*Simulation of measured photospheric field components.*
From the general analytical solutions, Eqs. (8)-(13)
one can obtain the
``photospheric" (i.e. at *z* = 0 ) field components
,
,
and
For illustration, these functions are represented in Fig. 1 (click here); the
``observation" domain, (*z* = 0) has the dimensions
=
= 5
(see Eq. (15 (click here))).

**Figure 1:** Simulated photospheric (*z*=0) observations,
**(a)**,
**(b)**, **(c)** and **(d)**
as obtained from the analytical expressions
evaluated at *z*=0. For convenience, normalized quantities are used, namely
,
and

*Simulation of photospheric-field components, after removal of
the ambiguity in the and components.*
When suitable techniques are used to remove the
ambiguity (see, e.g. Cuperman et al. 1993; Li et al.
1993), one obtains the field components
and shown in Figs. 2 (click here)a and b. The
corresponding contours of constant values are shown in Figs. 2 (click here)d and
e. For completness, the field component
is also represented in Figs. 2 (click here)c and f.
(In Figs. 2 (click here)d,e,c solid (dashed) curves indicate positive (negative)
contour values; the heavy solid curves represent the contour
value

**Figure 2:** Simulated photospheric
(*z*=0) observations
**(a)** and
**(b)**
obtained after removal of the ambiguity;
**(d)**, **(e)**: contours of constant and -values; **(c)**, **(f)** like **(a)**, **(d)**, for

*Computation of the FFF-function .*
Using the results illustrated in Fig. 2 (click here), by the aid of Eq.
(6 (click here)), one obtains the nonlinear FFF-function shown
in Fig. 3 (click here)a and the -function shown in
Fig. 3 (click here)d (recall the definition
the corresponding relative error
(N-numerical, A-analytical)

as a function of
is shown in Fig. 3 (click here)e. As can be seen, the computational accuracy
is exceptional:
For completness, we show
in Figs. 3 (click here)b and c the spatial dependence of the functions
and
which enter the expression for

**Figure 3:** **(a)**, **(d)** Numerically computed non-linear FFF-function,
and
, respectively;
**(e)** relative error
as a function of ;
**(b)**, **(c)** spatial dependence of the functions
and
used for the calculation of the function

*Electrical currents. *
From the -values shown in Fig. 3 (click here)a and the field
components , one can obtain the (normalized) FFF electrical current
density components
The computed quantities are shown in Figs. 4 (click here)a, b and c;
the corresponding contours of constant values are shown in
Figs. 4 (click here)d, e and c.
(Here, .

**Figure 4:** **(a)-(c)** Photospheric electrical current densities
and
based on the results shown in Fig. 2 and Fig. 3;
**(d)-(f)** corresponding contours of constant current values

*Simulation of the longitudinal component *.
From the analytic expression, Eq. (10 (click here)) one obtains
discrete - values
in horizontal planes parallel to the observational
one, at vertical distances apart ( *q*=1,2,...);
these ``simulated" values are indicated by circles in Fig. 5 (click here).
Then, upon using a high-order interpolation method,
from these values one obtains
the much higher-density set of -values
in horizontal planes at distances
apart from each other, as shown by the continuous
curves in Fig. 5 (click here); actually,
, represents the vertical (*z*)
integration step.
The top (bottom) figure represents contours of constant
-values in the plane

**Figure 5:** Circles: ``Simulated observations" of
- contours as obtained
from the analytical expression;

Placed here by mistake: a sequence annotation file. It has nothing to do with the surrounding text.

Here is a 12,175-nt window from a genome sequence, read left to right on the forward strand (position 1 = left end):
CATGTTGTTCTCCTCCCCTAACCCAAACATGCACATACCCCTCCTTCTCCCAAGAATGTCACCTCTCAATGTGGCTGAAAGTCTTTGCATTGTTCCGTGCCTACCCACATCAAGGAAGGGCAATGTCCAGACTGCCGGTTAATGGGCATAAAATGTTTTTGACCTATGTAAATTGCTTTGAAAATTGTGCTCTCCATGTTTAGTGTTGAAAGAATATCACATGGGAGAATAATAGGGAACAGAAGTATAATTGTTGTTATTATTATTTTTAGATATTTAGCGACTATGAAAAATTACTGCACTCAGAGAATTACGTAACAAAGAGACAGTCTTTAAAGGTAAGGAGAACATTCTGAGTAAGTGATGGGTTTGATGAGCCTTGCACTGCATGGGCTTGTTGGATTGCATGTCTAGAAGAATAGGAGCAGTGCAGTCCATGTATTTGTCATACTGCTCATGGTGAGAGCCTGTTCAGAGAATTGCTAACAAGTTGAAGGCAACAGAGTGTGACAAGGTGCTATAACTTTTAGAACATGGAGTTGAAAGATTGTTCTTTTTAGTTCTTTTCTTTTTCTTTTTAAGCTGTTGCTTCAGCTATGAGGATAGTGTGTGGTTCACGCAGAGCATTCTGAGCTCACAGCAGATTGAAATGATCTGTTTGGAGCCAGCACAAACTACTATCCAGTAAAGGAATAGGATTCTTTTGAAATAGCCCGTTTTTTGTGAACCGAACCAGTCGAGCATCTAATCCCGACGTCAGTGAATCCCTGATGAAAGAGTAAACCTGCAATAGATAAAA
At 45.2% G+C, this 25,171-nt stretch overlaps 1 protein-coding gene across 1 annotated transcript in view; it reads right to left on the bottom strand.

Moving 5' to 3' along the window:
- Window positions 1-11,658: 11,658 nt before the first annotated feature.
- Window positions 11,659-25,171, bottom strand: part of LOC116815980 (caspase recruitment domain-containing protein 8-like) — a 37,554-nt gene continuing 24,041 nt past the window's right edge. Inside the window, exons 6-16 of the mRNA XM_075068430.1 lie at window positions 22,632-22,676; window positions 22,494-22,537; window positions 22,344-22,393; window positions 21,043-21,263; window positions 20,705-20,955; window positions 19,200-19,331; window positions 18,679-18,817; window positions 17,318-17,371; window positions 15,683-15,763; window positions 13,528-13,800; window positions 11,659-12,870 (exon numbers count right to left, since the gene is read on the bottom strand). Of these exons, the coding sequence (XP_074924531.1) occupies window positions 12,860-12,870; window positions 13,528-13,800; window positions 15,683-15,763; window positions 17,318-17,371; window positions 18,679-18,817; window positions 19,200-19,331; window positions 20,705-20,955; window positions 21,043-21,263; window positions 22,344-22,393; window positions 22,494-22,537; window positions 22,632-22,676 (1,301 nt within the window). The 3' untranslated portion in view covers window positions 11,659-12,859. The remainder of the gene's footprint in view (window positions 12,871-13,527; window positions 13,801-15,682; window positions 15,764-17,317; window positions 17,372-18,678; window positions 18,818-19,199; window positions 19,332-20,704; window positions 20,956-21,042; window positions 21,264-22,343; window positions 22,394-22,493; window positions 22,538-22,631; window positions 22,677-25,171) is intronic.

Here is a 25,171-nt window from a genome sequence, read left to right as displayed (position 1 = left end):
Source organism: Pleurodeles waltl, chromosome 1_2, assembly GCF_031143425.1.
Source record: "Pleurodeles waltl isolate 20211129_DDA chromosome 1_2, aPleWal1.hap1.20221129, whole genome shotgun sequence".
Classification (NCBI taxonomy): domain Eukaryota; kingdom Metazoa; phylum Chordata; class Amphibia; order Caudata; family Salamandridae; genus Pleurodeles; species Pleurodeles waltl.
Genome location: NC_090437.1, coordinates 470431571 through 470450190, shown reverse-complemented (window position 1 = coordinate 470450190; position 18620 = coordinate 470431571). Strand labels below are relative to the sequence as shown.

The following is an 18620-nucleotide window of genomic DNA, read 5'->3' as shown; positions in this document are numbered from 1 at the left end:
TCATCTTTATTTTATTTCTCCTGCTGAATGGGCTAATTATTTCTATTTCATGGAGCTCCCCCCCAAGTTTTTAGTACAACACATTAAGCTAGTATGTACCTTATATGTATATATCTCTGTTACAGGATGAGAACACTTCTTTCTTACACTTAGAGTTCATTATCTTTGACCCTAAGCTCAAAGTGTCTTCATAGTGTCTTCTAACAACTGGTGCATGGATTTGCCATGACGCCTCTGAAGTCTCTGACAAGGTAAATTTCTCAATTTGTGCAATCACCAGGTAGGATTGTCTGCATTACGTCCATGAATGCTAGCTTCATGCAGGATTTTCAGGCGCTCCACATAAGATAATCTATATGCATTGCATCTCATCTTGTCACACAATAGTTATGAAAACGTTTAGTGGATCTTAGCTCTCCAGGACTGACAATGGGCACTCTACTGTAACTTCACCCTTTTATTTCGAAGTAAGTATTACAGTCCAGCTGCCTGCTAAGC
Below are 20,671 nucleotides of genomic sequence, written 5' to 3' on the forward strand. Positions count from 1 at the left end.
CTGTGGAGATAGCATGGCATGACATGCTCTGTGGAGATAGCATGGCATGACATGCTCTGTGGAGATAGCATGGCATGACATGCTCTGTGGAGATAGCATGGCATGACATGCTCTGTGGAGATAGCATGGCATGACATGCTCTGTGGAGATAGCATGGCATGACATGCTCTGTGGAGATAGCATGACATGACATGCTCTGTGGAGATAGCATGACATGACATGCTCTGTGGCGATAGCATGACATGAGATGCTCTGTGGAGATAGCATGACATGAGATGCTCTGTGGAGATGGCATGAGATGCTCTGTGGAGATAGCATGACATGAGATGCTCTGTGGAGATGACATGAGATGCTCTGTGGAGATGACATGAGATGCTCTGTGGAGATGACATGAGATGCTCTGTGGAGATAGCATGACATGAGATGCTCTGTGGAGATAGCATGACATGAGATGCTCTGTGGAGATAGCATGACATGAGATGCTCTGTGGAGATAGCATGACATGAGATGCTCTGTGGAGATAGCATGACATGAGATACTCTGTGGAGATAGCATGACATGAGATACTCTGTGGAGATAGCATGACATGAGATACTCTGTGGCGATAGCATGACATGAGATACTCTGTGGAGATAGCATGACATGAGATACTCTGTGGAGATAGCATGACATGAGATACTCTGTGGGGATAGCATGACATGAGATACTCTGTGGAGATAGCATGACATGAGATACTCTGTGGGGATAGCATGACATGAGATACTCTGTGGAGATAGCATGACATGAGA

solid curves: interpolated values obtained upon using high order
interpolation techniques.
Top (bottom): *y*=0 (*x*=0) planes

*Reconstruction of the magnetic field components,*
& Upon using
Eqs. (1 (click here))-(6 (click here)) with (i)
``simulated" boundary conditions (at the
photosphere) represented by the functions
shown in Fig. 2 (click here), (ii) the non-linear FFF function
shown in Fig. 4 (click here)a, and (iii) the ``simulated"
longitudinal component
shown in Fig. 5 (click here), by Eqs. (4 (click here))-(6 (click here)) and the high
order, corrective vertical extrapolation method described in Appendix B,
one obtains the final result - the three-dimensional
chromospheric magnetic field. Thus, Fig. 6 (click here) illustrates the
computed functions
and at the vertical distances
and 20 respectively; ( represents the
photosphere). Figure 7 (click here) shows contours of equal values of the
functions represented in Fig. 6 (click here).
For completness, the spatial structure of the ``measured"
- component is also indicated.
The ``stretching factors" indicated on the figures
(1, 1.2, 1.4 and 1.6) are used for the convenience of
graphical representation.

**Figure 6:** Reconstructed magnetic field components
(left column) and
(middle column)
at several height values , as indicated;
for comparison, the corresponding
- component
is shown in the right column.
(Actually, to emphasize the neutral line,
we represent the quantity
,
rather than just

**Figure 7:** Contours of equal values of the functions represented in Fig. 6

Finally, in Fig. 8 (click here) we show contours of constant-value
magnetic field components and
in the plane *y*=0 (top) and *x* = 0 (bottom);
and in Fig. 9 (click here) we show the reconstructed FFF electrical current
density components
at ( left:
right: corresponding contours of constant values).
The average relative error
and maximum relative error
in the computation of and as a function of
the normalized height are shown in Fig. 10 (click here),
by solid
and dotted curves.
As can be seen, the
computational relative accuracy is very good:

**Figure 8:** Contours of constant magnetic field values
and
in the plane *y*=0 (top) and *x*=0 (bottom)

**Figure 9:** Left: Reconstructed FFF electrical current densities
and
at several height values as indicated;
right: corresponding contours of constant current values

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